Among progressives interested in Israel, Richard Silverstein has been a household name for years, using his daily blog posts to expose Israeli intelligence secrets while lobbing harsh attacks from left field against the Jewish state.
But on September 6, a Page One story in The New York Times put Silverstein’s work for the first time on a broad national stage. The article detailed the blogger’s reports on leaked FBI documents that demonstrated how America was eavesdropping on Israeli diplomats in Washington.
In many ways, the story exemplified the unique niche that Silverstein has carved out for himself in the Israel-centered blogosphere. In essence, he has become a prime address for Israelis seeking to bypass their country’s censorship or court gag orders. And while some praise his work as a courageous effort to tear down walls of secrecy surrounding Israel’s security agencies, others accuse him of recklessness motivated by a drive to blemish Israel at all costs.
“As long as Israel is going to continue to be a country where national security is placed before freedom of press, there is going to be need for the work that I do and for my mission,” Silverstein said in a September 8 telephone interview with the Forward.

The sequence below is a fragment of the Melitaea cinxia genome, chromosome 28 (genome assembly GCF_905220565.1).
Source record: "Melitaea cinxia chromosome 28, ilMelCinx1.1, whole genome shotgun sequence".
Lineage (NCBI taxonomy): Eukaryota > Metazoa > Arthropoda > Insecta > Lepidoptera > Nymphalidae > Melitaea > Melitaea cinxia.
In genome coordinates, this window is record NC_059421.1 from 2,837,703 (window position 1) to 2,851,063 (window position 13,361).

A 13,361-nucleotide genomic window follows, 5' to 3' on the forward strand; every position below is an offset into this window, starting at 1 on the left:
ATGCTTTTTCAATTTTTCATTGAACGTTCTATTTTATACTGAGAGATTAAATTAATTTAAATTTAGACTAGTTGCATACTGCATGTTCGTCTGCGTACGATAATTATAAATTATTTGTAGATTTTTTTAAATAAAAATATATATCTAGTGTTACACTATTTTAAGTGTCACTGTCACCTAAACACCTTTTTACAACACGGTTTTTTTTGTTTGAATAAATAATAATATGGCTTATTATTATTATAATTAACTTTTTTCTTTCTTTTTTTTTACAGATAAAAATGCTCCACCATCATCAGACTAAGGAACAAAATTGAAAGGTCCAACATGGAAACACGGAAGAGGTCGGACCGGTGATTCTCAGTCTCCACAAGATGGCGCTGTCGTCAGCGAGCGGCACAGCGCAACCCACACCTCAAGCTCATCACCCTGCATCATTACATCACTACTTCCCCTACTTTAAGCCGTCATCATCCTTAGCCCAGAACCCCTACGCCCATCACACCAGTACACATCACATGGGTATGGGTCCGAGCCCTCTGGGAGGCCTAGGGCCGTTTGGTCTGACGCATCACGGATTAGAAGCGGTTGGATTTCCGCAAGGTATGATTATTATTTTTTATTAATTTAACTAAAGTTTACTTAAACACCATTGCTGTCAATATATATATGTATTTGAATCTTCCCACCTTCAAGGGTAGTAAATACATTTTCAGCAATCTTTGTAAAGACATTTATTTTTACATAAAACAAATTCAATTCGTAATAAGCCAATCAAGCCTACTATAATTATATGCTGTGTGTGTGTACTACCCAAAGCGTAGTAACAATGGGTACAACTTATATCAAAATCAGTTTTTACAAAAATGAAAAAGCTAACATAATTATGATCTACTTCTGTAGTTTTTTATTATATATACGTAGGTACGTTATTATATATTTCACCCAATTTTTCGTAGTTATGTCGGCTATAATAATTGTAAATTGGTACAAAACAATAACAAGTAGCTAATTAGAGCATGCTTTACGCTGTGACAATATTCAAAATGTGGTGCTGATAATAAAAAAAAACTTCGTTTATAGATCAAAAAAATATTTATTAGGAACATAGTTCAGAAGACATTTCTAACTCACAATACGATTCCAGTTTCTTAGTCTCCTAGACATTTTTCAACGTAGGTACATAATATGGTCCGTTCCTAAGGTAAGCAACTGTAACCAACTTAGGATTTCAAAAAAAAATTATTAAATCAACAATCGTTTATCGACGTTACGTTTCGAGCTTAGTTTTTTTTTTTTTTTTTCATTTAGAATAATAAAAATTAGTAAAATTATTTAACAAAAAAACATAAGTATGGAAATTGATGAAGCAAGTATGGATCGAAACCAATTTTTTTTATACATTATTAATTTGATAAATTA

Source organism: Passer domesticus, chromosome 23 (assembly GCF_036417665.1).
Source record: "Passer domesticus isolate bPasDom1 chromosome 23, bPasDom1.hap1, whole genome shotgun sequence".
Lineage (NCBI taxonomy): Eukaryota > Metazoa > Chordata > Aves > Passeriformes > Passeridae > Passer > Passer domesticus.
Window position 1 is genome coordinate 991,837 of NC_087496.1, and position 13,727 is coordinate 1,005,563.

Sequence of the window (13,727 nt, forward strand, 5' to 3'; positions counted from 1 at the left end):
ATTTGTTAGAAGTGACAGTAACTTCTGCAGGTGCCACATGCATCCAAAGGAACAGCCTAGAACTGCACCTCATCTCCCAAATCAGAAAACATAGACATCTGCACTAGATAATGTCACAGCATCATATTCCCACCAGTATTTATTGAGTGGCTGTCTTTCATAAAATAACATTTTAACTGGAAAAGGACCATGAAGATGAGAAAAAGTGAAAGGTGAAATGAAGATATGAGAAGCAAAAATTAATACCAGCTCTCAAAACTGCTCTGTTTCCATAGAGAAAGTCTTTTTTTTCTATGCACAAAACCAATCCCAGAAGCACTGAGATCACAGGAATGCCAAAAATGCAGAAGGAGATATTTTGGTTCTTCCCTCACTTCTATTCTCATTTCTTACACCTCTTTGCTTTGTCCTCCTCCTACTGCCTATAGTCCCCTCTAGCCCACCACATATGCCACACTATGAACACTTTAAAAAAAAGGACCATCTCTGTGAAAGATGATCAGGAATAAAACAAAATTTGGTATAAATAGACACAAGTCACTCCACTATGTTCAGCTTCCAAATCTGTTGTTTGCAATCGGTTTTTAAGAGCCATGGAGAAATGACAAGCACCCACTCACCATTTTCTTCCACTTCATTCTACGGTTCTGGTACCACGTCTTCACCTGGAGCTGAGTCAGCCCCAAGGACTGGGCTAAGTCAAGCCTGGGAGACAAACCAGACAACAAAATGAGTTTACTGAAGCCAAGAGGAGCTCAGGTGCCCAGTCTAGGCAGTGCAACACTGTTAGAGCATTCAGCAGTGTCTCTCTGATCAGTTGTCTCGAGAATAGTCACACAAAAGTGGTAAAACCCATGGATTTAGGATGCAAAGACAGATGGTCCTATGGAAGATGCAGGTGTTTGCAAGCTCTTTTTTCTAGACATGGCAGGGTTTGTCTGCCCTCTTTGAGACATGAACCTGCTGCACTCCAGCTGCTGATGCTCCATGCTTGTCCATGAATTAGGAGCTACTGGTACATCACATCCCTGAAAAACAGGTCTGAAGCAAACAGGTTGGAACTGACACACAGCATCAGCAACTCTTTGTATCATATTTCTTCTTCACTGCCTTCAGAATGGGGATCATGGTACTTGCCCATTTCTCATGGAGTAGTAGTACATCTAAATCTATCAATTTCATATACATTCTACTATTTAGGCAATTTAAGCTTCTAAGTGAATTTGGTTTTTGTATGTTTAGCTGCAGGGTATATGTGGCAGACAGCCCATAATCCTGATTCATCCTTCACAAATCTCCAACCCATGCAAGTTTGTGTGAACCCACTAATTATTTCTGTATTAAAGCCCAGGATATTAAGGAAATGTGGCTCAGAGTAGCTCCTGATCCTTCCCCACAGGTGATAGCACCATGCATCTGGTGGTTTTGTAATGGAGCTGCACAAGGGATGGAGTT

“He spreads rumors without checking them,” countered Yossi Melman, a well-connected security and intelligence reporter for Haaretz, and a critic of Silverstein’s work. “He is an ideologue, not a journalist.”
The New York Times article, which reported that Silverstein had received transcripts of FBI wiretaps of diplomats at the Israeli Embassy in Washington, identified the leaker in this case as Shamai Leibowitz, an Israeli-American dual national who worked as an FBI translator and was later sentenced to prison for the leak. Silverstein said that Leibowitz disclosed the documents to him because he was concerned that Israel would launch an attack against Iran, a worry Silverstein shared.